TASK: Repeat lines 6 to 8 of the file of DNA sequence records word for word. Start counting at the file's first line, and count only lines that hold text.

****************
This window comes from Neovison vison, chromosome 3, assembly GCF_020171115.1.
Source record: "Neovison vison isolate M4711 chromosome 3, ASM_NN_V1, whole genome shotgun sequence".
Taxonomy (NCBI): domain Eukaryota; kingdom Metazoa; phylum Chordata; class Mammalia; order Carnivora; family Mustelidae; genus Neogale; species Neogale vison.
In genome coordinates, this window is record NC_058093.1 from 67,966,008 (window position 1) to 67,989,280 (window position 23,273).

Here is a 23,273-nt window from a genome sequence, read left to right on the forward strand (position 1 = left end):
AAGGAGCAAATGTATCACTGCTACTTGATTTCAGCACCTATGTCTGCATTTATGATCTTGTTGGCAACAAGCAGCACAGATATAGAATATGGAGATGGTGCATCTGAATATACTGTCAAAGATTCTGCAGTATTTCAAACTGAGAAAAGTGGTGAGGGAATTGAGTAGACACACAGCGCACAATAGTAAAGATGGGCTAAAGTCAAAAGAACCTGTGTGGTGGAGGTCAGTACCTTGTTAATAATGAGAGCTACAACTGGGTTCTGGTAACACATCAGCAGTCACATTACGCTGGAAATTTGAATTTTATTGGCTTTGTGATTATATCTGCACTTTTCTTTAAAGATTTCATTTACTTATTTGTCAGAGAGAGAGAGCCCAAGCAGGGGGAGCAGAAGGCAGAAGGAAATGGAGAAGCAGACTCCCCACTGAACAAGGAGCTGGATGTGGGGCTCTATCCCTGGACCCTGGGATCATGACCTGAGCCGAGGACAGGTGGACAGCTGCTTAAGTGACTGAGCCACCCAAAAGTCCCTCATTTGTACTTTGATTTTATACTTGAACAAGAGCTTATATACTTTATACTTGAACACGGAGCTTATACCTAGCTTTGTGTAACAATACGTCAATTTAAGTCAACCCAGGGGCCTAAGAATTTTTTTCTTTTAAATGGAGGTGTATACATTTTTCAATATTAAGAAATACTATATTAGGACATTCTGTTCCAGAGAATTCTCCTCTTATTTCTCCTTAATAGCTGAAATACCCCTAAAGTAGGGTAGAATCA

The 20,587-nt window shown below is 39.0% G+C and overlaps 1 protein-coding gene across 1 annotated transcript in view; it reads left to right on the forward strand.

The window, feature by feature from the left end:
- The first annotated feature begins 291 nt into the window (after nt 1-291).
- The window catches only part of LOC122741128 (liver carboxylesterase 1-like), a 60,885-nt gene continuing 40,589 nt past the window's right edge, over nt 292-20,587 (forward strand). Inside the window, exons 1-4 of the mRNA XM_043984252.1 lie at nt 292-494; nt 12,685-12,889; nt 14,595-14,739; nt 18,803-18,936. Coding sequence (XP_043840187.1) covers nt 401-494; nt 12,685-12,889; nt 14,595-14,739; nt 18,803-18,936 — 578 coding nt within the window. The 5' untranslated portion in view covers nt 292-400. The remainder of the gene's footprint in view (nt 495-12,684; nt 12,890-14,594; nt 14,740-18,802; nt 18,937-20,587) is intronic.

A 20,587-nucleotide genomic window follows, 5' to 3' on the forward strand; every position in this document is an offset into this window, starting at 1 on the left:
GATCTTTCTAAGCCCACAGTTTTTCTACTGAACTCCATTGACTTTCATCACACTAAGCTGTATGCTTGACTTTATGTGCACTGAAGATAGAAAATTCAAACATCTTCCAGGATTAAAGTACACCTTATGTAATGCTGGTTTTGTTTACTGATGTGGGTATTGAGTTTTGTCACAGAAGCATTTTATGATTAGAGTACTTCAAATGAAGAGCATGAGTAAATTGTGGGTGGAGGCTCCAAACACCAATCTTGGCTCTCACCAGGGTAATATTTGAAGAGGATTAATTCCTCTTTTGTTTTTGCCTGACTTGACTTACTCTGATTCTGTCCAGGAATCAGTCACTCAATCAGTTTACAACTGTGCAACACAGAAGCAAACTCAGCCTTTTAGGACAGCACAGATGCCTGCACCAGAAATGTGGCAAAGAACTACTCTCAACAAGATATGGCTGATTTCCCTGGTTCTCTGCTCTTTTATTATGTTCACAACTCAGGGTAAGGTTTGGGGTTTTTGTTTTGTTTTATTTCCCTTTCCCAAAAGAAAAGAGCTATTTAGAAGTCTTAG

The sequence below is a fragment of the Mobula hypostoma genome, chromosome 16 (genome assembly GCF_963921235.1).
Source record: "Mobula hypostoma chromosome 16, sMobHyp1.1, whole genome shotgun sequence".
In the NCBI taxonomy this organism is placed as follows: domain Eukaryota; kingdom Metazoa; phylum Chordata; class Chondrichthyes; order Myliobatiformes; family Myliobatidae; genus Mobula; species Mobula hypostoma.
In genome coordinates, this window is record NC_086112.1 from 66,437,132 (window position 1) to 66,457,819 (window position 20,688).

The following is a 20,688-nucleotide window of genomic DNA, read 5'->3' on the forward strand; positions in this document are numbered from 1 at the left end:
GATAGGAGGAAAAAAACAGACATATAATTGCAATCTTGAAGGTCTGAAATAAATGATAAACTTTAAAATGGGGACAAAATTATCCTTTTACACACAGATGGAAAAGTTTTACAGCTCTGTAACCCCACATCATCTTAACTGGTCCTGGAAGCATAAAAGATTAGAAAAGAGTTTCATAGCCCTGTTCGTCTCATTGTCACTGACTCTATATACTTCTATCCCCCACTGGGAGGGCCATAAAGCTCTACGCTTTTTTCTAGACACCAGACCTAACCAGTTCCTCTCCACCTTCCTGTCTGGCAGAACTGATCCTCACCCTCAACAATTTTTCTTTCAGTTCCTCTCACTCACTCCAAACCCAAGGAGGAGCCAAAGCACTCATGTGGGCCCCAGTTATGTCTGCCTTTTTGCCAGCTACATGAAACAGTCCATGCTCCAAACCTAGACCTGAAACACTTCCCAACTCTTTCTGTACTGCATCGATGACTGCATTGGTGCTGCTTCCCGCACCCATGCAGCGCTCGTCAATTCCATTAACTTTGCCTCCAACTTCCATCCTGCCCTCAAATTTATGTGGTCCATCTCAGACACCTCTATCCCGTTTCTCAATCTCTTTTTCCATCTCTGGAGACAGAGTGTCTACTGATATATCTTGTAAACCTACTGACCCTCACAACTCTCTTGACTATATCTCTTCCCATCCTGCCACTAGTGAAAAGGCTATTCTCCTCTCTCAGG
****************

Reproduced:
AAGGAGCAAATGTATCACTGCTACTTGATTTCAGCACCTATGTCTGCATTTATGATCTTGTTGGCAACAAGCAGCACAGATATAGAATATGGAGATGGTGCATCTGAATATACTGTCAAAGATTCTGCAGTATTTCAAACTGAGAAAAGTGGTGAGGGAATTGAGTAGACACACAGCGCACAATAGTAAAGATGGGCTAAAGTCAAAAGAACCTGTGTGGTGGAGGTCAGTACCTTGTTAATAATGAGAGCTACAACTGGGTTCTGGTAACACATCAGCAGTCACATTACGCTGGAAATTTGAATTTTATTGGCTTTGTGATTATATCTGCACTTTTCTTTAAAGATTTCATTTACTTATTTGTCAGAGAGAGAGAGCCCAAGCAGGGGGAGCAGAAGGCAGAAGGAAATGGAGAAGCAGACTCCCCACTGAACAAGGAGCTGGATGTGGGGCTCTATCCCTGGACCCTGGGATCATGACCTGAGCCGAGGACAGGTGGACAGCTGCTTAAGTGACTGAGCCACCCAAAAGTCCCTCATTTGTACTTTGATTTTATACTTGAACAAGAGCTTATATACTTTATACTTGAACACGGAGCTTATACCTAGCTTTGTGTAACAATACGTCAATTTAAGTCAACCCAGGGGCCTAAGAATTTTTTTCTTTTAAATGGAGGTGTATACATTTTTCAATATTAAGAAATACTATATTAGGACATTCTGTTCCAGAGAATTCTCCTCTTATTTCTCCTTAATAGCTGAAATACCCCTAAAGTAGGGTAGAATCA

The 20,587-nt window shown below is 39.0% G+C and overlaps 1 protein-coding gene across 1 annotated transcript in view; it reads left to right on the forward strand.

The window, feature by feature from the left end: